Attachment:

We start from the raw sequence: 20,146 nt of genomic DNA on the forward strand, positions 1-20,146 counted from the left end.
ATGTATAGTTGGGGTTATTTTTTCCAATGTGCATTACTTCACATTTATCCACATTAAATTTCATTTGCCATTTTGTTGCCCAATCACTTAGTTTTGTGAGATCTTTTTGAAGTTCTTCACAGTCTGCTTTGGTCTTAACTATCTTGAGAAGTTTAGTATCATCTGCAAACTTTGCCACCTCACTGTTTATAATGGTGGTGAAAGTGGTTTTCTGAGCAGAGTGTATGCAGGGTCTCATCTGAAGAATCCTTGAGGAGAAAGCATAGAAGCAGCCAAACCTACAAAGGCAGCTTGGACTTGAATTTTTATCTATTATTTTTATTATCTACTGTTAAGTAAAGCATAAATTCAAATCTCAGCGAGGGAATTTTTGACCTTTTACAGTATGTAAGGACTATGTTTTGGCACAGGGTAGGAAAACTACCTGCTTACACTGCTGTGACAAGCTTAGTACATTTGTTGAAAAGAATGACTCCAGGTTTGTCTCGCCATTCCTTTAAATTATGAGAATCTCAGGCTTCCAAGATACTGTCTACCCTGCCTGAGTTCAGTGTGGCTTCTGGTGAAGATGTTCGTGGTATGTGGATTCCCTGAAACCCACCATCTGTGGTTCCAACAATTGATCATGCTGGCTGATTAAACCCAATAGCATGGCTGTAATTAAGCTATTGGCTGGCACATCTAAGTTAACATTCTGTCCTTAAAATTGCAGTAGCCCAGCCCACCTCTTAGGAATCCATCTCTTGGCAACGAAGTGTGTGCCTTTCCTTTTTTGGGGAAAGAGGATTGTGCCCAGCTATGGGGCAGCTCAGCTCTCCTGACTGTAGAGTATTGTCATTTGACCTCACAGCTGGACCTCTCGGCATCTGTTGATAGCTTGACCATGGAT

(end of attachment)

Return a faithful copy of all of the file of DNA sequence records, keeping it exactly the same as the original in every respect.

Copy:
We start from the raw sequence: 20,146 nt of genomic DNA on the forward strand, positions 1-20,146 counted from the left end.
ATGTATAGTTGGGGTTATTTTTTCCAATGTGCATTACTTCACATTTATCCACATTAAATTTCATTTGCCATTTTGTTGCCCAATCACTTAGTTTTGTGAGATCTTTTTGAAGTTCTTCACAGTCTGCTTTGGTCTTAACTATCTTGAGAAGTTTAGTATCATCTGCAAACTTTGCCACCTCACTGTTTATAATGGTGGTGAAAGTGGTTTTCTGAGCAGAGTGTATGCAGGGTCTCATCTGAAGAATCCTTGAGGAGAAAGCATAGAAGCAGCCAAACCTACAAAGGCAGCTTGGACTTGAATTTTTATCTATTATTTTTATTATCTACTGTTAAGTAAAGCATAAATTCAAATCTCAGCGAGGGAATTTTTGACCTTTTACAGTATGTAAGGACTATGTTTTGGCACAGGGTAGGAAAACTACCTGCTTACACTGCTGTGACAAGCTTAGTACATTTGTTGAAAAGAATGACTCCAGGTTTGTCTCGCCATTCCTTTAAATTATGAGAATCTCAGGCTTCCAAGATACTGTCTACCCTGCCTGAGTTCAGTGTGGCTTCTGGTGAAGATGTTCGTGGTATGTGGATTCCCTGAAACCCACCATCTGTGGTTCCAACAATTGATCATGCTGGCTGATTAAACCCAATAGCATGGCTGTAATTAAGCTATTGGCTGGCACATCTAAGTTAACATTCTGTCCTTAAAATTGCAGTAGCCCAGCCCACCTCTTAGGAATCCATCTCTTGGCAACGAAGTGTGTGCCTTTCCTTTTTTGGGGAAAGAGGATTGTGCCCAGCTATGGGGCAGCTCAGCTCTCCTGACTGTAGAGTATTGTCATTTGACCTCACAGCTGGACCTCTCGGCATCTGTTGATAGCTTGACCATGGAT